City intervenes in beach access debate in an East Oahu community
HAWAII KAI, OAHU (HawaiiNewsNow) - The battle over beach access in the Portlock community may soon come to an end after the city took its first step in resolving the conflict Tuesday.
Access to Maunalua Bay and a popular surf spot known as "Seconds" was cut off earlier this year after a homeowner installed a gate — a move that upset many neighbors and community members.
"I think it's disgusting that someone would attempt to take the public access away and use terms like my beach things like that," community member Chris Cramer said.
The City Council Executive Matters and Legal Affairs committee passed a resolution Tuesday for the city to condemn and acquire an easement for the private lane where the gate currently stands.
One property owner, Bert Dohmen-Ramirez, has said in media reports he thinks the lane would be worth $2 million.
Hawaii News Now asked Council Chair Ron Menor if the city could potentially afford condemning the property.
"I don't want to speculate because it's going to be up to the City administration to do an appraisal," Menor said.
The resolution is just the beginning of a long process.
"The council would have to identify a funding source within the city budget to pay for the condemnation," Menor added.
Twenty years ago, the City Council took up a similar resolution to acquire the lane, but it failed because of a technical matter.
In an email to the city Tuesday, Dohmen wrote of crime and vandalism caused of trespassing and he took aim at the City Council.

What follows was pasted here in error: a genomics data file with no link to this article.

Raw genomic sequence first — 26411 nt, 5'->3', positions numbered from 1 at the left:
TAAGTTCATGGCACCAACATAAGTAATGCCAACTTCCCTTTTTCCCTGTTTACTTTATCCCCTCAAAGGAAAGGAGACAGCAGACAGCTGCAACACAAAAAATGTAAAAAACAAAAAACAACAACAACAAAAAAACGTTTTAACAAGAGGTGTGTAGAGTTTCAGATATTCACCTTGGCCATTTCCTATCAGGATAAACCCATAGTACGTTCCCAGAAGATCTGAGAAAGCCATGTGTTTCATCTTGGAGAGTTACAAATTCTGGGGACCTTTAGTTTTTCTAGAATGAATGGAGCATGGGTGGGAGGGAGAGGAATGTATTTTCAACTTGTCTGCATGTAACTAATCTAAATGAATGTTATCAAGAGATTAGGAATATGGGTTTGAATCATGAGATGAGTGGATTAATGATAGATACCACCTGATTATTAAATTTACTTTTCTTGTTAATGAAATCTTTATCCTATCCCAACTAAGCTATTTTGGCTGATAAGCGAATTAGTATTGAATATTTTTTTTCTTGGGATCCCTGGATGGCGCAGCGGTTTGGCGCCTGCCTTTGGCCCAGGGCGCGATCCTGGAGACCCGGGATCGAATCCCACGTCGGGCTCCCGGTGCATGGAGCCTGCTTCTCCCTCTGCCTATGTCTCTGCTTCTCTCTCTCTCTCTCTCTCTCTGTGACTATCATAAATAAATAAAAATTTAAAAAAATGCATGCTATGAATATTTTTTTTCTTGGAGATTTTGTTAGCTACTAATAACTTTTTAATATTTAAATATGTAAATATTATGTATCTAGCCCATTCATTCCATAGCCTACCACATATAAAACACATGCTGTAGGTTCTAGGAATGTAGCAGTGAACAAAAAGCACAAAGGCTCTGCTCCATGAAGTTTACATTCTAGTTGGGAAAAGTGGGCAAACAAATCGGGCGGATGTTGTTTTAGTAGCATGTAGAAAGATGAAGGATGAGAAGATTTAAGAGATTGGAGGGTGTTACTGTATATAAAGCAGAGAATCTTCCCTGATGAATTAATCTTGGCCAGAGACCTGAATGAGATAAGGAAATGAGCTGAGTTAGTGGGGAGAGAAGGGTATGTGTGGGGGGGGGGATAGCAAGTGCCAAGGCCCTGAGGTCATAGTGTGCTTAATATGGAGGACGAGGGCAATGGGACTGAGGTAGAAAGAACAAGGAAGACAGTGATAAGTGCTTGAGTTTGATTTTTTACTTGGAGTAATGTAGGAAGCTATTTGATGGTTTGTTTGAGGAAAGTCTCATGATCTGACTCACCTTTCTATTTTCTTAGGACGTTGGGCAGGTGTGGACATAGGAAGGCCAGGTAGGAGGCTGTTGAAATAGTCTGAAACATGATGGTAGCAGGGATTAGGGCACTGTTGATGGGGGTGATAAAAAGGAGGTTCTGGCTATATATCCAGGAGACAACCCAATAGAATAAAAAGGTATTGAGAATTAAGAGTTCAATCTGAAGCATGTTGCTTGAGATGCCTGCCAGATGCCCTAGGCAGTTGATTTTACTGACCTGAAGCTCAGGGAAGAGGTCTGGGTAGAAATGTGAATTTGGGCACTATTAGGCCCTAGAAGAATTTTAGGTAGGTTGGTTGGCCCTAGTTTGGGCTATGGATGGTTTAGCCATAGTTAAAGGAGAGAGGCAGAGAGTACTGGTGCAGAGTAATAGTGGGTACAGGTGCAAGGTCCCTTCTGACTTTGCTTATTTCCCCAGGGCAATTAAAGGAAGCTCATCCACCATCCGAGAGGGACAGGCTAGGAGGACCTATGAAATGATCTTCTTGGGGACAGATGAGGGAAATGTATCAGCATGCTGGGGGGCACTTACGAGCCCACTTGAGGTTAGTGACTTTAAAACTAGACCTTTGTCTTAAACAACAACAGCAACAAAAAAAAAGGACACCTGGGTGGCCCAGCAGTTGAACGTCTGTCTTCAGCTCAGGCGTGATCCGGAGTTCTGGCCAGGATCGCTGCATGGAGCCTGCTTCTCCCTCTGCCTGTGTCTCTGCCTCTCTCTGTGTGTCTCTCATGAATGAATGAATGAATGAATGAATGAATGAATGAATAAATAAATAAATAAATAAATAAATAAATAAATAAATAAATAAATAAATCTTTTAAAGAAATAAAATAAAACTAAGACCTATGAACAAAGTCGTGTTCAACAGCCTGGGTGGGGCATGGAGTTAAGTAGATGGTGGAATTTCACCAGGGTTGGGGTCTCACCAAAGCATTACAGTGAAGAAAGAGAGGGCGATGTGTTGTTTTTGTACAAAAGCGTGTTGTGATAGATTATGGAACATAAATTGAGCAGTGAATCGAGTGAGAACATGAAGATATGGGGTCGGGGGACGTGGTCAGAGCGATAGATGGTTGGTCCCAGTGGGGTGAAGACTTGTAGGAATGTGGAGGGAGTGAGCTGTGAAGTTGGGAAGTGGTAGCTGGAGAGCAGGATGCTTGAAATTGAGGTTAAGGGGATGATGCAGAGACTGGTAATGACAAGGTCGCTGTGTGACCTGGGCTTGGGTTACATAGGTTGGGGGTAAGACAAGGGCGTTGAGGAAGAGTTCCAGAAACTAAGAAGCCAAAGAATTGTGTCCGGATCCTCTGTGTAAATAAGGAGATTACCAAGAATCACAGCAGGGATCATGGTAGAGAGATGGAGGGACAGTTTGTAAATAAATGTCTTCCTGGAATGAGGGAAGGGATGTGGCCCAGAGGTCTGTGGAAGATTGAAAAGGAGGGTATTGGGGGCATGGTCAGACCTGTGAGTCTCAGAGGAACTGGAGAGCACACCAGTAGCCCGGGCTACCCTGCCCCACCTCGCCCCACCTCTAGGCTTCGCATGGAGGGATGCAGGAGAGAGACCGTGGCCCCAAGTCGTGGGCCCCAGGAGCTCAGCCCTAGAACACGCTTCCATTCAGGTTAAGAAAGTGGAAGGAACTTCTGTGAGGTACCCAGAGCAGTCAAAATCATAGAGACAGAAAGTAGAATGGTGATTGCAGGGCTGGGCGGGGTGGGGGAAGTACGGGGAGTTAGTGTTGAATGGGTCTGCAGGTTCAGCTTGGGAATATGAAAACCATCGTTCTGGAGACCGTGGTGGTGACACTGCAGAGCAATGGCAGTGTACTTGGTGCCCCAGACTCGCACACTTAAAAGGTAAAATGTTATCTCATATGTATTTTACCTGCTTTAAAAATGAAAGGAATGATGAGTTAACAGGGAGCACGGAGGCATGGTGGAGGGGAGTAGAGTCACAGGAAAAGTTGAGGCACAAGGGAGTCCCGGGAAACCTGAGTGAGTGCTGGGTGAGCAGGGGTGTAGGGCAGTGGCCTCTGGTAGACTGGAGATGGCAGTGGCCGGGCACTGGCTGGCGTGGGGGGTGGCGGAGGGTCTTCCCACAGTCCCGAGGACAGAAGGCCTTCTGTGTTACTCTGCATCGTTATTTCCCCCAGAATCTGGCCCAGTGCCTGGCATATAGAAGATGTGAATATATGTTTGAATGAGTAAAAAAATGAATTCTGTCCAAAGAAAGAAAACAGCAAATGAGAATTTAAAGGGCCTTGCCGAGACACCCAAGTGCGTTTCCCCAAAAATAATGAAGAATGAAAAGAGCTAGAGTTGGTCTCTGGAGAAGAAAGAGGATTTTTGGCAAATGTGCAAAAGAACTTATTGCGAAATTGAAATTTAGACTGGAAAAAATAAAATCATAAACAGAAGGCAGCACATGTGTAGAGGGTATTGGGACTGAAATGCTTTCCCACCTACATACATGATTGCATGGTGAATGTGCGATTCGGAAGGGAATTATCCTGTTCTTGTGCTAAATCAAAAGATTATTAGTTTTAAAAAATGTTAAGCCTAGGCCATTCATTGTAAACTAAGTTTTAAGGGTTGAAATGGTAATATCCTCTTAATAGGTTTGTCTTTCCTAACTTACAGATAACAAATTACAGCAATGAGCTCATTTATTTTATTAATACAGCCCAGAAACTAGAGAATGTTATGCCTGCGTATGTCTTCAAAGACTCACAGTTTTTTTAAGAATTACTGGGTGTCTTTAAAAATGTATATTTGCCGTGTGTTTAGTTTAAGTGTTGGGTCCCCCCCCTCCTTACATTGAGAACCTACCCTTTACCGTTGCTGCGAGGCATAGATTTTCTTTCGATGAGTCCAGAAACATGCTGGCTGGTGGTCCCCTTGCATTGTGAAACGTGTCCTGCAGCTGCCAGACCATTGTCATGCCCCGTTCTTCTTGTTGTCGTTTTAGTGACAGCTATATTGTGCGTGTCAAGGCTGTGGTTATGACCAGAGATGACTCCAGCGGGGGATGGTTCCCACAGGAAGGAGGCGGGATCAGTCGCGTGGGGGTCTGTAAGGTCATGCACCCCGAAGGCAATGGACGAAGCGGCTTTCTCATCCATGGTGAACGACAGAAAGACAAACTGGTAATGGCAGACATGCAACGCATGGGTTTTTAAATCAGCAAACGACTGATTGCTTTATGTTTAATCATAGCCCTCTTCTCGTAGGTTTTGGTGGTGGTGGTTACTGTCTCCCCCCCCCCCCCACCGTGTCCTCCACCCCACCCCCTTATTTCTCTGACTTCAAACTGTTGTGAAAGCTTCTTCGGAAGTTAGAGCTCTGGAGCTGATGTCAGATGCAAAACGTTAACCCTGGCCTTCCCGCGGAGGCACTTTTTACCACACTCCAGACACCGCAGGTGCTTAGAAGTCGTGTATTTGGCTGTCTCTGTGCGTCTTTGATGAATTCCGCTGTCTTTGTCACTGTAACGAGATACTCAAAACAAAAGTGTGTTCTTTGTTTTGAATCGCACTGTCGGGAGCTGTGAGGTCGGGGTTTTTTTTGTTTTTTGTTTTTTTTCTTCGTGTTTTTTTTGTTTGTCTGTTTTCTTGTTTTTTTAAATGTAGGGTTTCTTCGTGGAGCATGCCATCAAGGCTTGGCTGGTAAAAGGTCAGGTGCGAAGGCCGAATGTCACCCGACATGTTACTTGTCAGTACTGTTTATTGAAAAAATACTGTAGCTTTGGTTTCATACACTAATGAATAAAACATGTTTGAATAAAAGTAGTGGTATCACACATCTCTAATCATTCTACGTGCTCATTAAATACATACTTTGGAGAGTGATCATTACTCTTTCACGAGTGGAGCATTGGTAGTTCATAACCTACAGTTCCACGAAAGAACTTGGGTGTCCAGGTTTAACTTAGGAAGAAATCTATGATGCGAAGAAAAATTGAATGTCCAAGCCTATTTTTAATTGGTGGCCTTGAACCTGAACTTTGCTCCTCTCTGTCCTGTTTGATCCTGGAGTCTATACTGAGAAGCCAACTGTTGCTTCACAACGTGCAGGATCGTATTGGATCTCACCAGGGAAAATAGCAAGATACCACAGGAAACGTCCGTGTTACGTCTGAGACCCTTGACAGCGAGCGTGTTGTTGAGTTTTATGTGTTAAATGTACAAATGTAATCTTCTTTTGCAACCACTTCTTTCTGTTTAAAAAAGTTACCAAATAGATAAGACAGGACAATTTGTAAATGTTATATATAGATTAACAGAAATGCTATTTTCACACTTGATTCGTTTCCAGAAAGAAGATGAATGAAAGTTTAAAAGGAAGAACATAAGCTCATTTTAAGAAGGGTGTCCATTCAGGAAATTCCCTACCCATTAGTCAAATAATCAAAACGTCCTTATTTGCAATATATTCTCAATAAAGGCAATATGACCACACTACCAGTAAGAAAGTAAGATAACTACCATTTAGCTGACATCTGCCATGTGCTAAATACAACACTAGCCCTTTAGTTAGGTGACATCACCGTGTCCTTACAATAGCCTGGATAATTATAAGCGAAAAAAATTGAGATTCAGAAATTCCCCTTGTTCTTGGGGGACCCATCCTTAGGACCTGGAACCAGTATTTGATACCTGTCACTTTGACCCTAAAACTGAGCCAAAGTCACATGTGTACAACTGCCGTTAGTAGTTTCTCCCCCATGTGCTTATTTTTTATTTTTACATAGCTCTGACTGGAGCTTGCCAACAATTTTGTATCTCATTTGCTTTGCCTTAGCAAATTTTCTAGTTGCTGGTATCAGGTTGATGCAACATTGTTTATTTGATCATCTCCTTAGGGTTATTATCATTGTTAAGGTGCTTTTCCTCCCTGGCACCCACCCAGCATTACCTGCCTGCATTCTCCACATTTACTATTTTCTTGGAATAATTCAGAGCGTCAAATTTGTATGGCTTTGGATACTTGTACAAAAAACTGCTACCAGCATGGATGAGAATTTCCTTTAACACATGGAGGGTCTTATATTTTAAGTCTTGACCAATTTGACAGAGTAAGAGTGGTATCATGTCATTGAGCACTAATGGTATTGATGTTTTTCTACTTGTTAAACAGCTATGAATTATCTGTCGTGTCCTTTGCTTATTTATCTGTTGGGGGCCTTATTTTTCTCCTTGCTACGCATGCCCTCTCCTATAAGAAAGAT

"You are placing our safety and our lives in tremendous danger," wrote Dohmen-Ramirez. "I suspect there is an agenda of discrimination and perhaps racism by some people on the city council," he said in his email.
But other vowed to keep fighting for public access.
"We are not going anywhere. That beach is for everyone and we will be here to continue the fight for everyone," said Ann Marie Kirk of Livable Hawaii Kai Hui.
Councilman Trevor Ozawa, who represents East Honolulu, says he introduced the resolution because the community asked him.
"It's generated solely by the community that is impacted and has in many ways divided our community," said Ozawa.
Menor doesn't think buying this path will lead to a rash of beach access condemnations because each situation is unique.
The resolution now goes to the full council. If approved, two different homeowners would eventually be compensated.
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